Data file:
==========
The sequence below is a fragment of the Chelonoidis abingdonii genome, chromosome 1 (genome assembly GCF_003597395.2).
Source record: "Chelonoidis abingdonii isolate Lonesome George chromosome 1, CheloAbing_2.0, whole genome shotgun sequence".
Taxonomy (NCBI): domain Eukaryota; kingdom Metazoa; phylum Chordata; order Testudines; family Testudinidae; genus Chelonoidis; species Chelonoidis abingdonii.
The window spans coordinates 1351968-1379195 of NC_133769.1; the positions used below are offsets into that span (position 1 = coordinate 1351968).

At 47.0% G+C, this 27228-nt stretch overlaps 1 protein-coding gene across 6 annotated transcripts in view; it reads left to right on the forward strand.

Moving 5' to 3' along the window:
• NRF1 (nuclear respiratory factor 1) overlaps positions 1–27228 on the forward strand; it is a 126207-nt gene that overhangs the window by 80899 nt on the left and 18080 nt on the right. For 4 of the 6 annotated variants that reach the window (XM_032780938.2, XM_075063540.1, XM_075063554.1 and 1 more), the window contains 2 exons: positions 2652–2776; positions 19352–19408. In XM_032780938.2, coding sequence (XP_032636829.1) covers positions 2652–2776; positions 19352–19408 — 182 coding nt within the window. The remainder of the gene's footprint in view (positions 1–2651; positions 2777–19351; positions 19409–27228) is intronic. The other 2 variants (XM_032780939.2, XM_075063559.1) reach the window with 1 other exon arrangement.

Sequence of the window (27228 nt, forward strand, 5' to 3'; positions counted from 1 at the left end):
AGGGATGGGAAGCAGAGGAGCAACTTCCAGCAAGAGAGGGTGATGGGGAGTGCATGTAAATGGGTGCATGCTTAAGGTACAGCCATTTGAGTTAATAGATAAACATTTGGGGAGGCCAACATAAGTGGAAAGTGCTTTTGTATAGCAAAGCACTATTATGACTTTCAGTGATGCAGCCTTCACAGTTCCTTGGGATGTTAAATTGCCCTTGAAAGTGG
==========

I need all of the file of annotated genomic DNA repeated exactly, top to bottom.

The sequence below is a fragment of the Chelonoidis abingdonii genome, chromosome 1 (genome assembly GCF_003597395.2).
Source record: "Chelonoidis abingdonii isolate Lonesome George chromosome 1, CheloAbing_2.0, whole genome shotgun sequence".
Taxonomy (NCBI): domain Eukaryota; kingdom Metazoa; phylum Chordata; order Testudines; family Testudinidae; genus Chelonoidis; species Chelonoidis abingdonii.
The window spans coordinates 1351968-1379195 of NC_133769.1; the positions used below are offsets into that span (position 1 = coordinate 1351968).

At 47.0% G+C, this 27228-nt stretch overlaps 1 protein-coding gene across 6 annotated transcripts in view; it reads left to right on the forward strand.

Moving 5' to 3' along the window:
• NRF1 (nuclear respiratory factor 1) overlaps positions 1–27228 on the forward strand; it is a 126207-nt gene that overhangs the window by 80899 nt on the left and 18080 nt on the right. For 4 of the 6 annotated variants that reach the window (XM_032780938.2, XM_075063540.1, XM_075063554.1 and 1 more), the window contains 2 exons: positions 2652–2776; positions 19352–19408. In XM_032780938.2, coding sequence (XP_032636829.1) covers positions 2652–2776; positions 19352–19408 — 182 coding nt within the window. The remainder of the gene's footprint in view (positions 1–2651; positions 2777–19351; positions 19409–27228) is intronic. The other 2 variants (XM_032780939.2, XM_075063559.1) reach the window with 1 other exon arrangement.

Sequence of the window (27228 nt, forward strand, 5' to 3'; positions counted from 1 at the left end):
AGGGATGGGAAGCAGAGGAGCAACTTCCAGCAAGAGAGGGTGATGGGGAGTGCATGTAAATGGGTGCATGCTTAAGGTACAGCCATTTGAGTTAATAGATAAACATTTGGGGAGGCCAACATAAGTGGAAAGTGCTTTTGTATAGCAAAGCACTATTATGACTTTCAGTGATGCAGCCTTCACAGTTCCTTGGGATGTTAAATTGCCCTTGAAAGTGG